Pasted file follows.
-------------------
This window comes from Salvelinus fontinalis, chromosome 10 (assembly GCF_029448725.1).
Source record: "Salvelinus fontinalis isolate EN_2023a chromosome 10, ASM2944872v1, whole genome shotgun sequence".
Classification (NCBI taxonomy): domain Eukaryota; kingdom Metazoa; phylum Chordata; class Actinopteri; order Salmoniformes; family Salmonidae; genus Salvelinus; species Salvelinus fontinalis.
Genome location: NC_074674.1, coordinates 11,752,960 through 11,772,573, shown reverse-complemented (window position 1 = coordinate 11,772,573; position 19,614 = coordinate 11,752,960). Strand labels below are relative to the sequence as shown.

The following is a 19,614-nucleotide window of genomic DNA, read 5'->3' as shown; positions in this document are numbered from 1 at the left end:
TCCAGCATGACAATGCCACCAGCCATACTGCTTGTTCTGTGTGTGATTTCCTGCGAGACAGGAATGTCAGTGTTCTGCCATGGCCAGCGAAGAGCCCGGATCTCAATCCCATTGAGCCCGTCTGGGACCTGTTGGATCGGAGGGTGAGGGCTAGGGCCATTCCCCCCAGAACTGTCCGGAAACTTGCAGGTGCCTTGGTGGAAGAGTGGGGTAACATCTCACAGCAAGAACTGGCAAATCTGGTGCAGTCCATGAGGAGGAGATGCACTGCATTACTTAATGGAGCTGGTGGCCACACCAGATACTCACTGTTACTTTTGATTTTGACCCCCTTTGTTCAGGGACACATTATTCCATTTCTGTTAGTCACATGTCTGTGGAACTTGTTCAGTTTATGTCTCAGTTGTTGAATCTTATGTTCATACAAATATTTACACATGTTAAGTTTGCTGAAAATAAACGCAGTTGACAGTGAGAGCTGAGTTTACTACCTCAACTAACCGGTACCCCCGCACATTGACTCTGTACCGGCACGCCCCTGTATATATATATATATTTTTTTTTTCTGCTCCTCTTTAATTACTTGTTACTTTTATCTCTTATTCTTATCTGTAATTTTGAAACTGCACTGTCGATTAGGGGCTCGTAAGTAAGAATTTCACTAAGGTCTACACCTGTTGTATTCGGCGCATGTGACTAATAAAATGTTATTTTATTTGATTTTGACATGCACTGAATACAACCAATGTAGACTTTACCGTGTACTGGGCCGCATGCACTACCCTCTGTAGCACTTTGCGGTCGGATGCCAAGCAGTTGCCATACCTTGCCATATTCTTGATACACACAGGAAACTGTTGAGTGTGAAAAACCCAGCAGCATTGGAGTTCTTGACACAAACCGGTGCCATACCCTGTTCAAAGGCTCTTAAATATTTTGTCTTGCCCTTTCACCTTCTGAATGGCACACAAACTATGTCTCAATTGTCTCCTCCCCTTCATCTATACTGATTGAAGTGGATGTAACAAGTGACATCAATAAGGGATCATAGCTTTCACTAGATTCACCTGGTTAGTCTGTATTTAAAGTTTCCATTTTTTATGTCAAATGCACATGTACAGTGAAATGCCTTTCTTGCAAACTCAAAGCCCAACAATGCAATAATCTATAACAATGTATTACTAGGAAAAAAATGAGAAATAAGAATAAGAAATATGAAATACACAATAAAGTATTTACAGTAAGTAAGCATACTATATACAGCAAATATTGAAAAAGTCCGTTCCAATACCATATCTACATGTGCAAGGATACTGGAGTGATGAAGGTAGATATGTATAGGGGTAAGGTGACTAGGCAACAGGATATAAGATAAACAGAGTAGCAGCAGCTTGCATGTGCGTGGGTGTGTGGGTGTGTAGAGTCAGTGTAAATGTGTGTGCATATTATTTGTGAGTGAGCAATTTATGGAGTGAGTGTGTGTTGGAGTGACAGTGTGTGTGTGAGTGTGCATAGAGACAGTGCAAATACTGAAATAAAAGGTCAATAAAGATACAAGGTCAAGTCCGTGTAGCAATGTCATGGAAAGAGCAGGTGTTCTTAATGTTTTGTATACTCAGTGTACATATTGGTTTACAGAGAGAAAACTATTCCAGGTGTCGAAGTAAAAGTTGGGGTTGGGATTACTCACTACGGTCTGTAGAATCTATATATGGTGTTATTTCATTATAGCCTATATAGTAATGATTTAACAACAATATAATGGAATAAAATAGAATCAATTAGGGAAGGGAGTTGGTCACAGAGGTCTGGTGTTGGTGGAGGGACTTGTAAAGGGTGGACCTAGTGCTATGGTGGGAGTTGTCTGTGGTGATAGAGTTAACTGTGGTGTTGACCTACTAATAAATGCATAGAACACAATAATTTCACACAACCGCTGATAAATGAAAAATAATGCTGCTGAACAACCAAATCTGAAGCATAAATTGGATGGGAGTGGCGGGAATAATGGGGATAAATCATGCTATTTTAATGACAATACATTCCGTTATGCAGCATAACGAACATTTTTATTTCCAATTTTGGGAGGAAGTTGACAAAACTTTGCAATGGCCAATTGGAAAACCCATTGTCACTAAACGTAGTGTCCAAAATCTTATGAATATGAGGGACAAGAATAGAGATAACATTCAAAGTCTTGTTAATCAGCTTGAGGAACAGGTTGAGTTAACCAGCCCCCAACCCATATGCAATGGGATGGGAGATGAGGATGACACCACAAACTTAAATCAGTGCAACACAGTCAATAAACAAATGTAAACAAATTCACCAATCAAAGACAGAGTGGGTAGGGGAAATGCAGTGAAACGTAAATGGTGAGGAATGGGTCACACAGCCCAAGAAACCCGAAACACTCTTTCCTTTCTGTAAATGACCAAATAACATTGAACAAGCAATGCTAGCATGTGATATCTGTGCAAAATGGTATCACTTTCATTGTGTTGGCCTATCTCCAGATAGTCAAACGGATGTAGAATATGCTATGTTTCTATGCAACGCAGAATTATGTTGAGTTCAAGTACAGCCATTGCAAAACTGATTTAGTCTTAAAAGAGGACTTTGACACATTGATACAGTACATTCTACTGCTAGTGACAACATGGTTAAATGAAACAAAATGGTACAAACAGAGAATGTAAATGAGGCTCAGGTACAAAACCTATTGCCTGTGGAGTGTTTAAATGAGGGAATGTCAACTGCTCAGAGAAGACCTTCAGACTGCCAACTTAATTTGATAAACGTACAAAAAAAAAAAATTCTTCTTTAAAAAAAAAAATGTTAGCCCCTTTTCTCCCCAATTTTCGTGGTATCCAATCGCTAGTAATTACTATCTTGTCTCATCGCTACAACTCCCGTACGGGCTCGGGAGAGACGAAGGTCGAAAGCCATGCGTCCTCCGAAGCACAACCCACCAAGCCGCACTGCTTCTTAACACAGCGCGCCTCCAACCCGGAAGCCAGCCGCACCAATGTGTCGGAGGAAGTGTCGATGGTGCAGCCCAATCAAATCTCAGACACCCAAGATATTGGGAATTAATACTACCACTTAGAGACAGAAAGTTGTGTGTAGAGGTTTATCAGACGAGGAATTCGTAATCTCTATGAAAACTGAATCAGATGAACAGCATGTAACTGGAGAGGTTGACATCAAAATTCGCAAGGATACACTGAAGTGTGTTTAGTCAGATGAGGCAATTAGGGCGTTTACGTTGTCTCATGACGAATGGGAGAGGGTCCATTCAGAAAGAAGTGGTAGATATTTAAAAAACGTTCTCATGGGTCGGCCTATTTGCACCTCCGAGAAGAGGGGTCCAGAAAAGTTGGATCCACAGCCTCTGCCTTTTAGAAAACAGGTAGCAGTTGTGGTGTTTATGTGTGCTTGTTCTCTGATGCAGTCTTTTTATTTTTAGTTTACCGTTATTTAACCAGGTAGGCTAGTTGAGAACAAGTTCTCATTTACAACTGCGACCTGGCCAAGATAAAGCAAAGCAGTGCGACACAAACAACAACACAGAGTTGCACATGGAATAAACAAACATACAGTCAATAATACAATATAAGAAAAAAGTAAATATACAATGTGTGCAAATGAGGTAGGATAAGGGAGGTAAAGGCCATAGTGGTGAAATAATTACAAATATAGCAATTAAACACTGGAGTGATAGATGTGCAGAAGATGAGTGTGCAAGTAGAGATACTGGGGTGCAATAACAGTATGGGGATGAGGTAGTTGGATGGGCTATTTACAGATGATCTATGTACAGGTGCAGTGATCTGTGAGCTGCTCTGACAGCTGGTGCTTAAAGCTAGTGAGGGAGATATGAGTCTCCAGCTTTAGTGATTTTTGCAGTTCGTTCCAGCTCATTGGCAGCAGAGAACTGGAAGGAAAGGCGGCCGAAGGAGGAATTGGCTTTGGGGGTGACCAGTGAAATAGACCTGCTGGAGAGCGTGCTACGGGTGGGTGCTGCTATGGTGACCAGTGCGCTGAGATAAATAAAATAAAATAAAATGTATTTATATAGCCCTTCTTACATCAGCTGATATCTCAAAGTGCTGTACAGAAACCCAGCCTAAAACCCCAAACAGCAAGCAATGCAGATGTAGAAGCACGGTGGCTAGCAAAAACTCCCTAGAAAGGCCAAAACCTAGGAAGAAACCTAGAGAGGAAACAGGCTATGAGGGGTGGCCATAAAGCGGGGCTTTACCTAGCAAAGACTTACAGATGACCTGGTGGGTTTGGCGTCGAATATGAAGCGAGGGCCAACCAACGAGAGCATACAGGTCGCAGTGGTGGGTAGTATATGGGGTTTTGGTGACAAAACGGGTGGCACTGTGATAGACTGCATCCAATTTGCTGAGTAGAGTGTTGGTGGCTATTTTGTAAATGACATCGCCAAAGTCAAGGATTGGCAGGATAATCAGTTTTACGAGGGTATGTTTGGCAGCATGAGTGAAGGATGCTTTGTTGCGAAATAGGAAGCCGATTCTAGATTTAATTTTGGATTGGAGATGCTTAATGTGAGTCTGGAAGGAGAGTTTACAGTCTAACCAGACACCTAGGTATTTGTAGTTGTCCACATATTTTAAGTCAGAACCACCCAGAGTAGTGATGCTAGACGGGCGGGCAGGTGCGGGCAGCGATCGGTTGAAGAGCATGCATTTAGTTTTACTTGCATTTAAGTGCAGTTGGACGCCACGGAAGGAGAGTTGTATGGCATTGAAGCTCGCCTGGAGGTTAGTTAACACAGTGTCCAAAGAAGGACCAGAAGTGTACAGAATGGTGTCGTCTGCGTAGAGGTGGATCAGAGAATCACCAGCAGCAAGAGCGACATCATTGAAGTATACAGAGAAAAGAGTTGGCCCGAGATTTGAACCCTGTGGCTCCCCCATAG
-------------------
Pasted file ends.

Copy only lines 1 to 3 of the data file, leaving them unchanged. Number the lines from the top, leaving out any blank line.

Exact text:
This window comes from Salvelinus fontinalis, chromosome 10 (assembly GCF_029448725.1).
Source record: "Salvelinus fontinalis isolate EN_2023a chromosome 10, ASM2944872v1, whole genome shotgun sequence".
Classification (NCBI taxonomy): domain Eukaryota; kingdom Metazoa; phylum Chordata; class Actinopteri; order Salmoniformes; family Salmonidae; genus Salvelinus; species Salvelinus fontinalis.